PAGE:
My birthday was just a week away, and Sami and Eileen had talked between themselves about what to give me. They even asked me. Sami bought a pair of tennis rackets, which I saw stowed away under her bed. I wondered if she planned to give me both or just one of them; she had once asked me to teach her how to play sometime in the spring. Her request pleased me, because it showed that she expected me to stay around.
Actually, I wasn’t a good tennis player. So, anticipating that Sami would hold me to my promise, I played with Avtar more often.
I also noticed a laptop in Eileen’s room, still sealed in its box. Before I left the Mins’ one evening, I overheard Sami complain to her mother, “What if he’s still around next year? Will you give him a car?”
“I want him to help you more,” Eileen said.
She knew my monitor had recently burned out and I’d been using a computer at the library.
Three days before my birthday I again snuck over to the Mins’. It was Friday evening. Turning onto Folk Avenue, I saw Mr. Feng emerging from Eileen’s front yard. He wore a windbreaker cloak-style, the sleeves dangling. I waved to greet him, and he grunted and frowned and convulsed in a fit of coughing.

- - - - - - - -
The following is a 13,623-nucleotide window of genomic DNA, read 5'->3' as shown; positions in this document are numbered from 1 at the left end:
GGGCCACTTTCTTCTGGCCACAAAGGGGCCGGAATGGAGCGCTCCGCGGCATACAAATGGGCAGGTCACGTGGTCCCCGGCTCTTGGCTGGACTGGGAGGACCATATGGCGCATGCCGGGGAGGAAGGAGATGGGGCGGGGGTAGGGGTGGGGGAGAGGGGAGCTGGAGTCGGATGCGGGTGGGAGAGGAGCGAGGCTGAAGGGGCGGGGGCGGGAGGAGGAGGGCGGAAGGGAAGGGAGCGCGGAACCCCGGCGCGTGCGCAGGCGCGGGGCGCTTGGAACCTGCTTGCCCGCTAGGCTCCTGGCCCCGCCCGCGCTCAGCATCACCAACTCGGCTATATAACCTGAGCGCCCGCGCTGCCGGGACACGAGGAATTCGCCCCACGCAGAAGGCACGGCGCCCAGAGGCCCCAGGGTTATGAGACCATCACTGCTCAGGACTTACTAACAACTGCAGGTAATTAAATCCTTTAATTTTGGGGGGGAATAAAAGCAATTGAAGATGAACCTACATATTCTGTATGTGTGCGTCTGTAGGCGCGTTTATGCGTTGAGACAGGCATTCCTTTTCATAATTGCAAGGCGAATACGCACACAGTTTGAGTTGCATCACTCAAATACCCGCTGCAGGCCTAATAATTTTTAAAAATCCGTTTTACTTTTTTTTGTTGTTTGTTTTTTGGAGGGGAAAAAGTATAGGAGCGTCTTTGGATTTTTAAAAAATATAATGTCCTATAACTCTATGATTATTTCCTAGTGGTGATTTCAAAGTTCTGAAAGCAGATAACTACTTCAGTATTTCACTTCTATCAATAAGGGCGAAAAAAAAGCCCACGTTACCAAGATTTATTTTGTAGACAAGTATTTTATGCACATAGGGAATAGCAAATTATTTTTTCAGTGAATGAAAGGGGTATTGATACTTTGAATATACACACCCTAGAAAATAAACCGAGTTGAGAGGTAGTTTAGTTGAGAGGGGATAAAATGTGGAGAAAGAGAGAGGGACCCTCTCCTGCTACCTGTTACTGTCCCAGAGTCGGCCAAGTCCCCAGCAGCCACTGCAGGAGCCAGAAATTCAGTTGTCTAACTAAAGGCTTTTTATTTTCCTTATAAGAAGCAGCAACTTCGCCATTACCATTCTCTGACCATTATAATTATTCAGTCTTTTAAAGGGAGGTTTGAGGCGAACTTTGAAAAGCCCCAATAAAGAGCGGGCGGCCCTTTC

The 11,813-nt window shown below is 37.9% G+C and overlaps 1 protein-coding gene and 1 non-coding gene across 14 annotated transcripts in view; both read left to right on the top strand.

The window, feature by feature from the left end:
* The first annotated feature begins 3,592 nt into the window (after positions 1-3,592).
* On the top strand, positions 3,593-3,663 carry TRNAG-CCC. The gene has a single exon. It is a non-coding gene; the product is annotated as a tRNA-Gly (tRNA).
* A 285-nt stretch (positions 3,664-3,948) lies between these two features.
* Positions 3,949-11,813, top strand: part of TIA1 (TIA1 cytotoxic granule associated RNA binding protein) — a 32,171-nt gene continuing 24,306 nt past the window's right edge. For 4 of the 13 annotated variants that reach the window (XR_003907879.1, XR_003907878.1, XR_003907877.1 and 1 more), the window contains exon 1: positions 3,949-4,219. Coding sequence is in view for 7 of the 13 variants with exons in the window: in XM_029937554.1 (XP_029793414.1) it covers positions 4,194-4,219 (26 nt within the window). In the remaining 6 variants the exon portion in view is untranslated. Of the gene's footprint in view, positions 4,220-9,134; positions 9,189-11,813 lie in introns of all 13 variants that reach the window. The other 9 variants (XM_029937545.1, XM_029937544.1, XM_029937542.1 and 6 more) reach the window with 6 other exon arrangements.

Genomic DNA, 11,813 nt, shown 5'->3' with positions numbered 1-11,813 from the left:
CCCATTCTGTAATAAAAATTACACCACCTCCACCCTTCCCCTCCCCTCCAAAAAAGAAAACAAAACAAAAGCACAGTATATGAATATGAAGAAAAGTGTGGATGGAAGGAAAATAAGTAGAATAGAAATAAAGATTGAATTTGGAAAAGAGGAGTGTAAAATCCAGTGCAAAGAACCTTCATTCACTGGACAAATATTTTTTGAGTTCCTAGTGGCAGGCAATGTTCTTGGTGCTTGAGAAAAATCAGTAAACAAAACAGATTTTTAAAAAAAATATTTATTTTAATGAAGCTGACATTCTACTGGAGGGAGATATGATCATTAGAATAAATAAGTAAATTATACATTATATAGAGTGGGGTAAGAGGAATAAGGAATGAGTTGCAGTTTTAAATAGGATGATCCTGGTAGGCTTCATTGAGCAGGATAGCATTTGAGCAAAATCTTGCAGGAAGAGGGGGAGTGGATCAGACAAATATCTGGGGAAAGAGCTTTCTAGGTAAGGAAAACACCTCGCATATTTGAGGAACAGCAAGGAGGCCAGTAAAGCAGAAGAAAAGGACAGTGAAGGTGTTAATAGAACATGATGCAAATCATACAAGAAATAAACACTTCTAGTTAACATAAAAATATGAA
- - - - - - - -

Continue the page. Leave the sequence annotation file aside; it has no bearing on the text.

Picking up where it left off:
Eileen answered the door and hugged me. I asked her why Mr. Feng looked so out of sorts.
“For the same old reason,” she replied. “He wanted me to print five hundred copies of his novel.”
We left our shoes at her bedroom door and began making love unhurriedly. The twilight deepened outside, and we sank into the king-size bed as if we had turned in for the night. No light was on, because Eileen preferred darkness. “So I can let myself go,” she told me.
“Don’t you want me to give you a child?” she asked.
“Sure, I’d like to father a bunch of them. How many will you give me?”
“A dozen if I could.”
“I love kids.”
Suddenly there was a bang at the door. I sat up, breathless, my heart kicking. Then came Sami’s shrill voice. “Damn you! Shameless animals!” She hit the door again, with something rubbery this time—it must have been my shoe—and then ran away upstairs. Eileen was shaken, her face haggard and her eyes blinking in the dim light thrown by the rising moon. She urged me to leave. “You must go now, quickly!”
A sweat broke out all over me. Hurriedly I pulled on my clothes and rushed out of their house. The streetlights were swimming in my eyes as I took flight.
Eileen called the next morning. She sounded exhausted and didn’t say much on the phone. Apparently she was not alone in her office. She asked me to come to her house that evening, which I agreed to do. I couldn’t figure out why she had rung me up just for that; maybe she wanted to make sure I would continue to teach Sami. But how could I remain composed in the presence of both of them?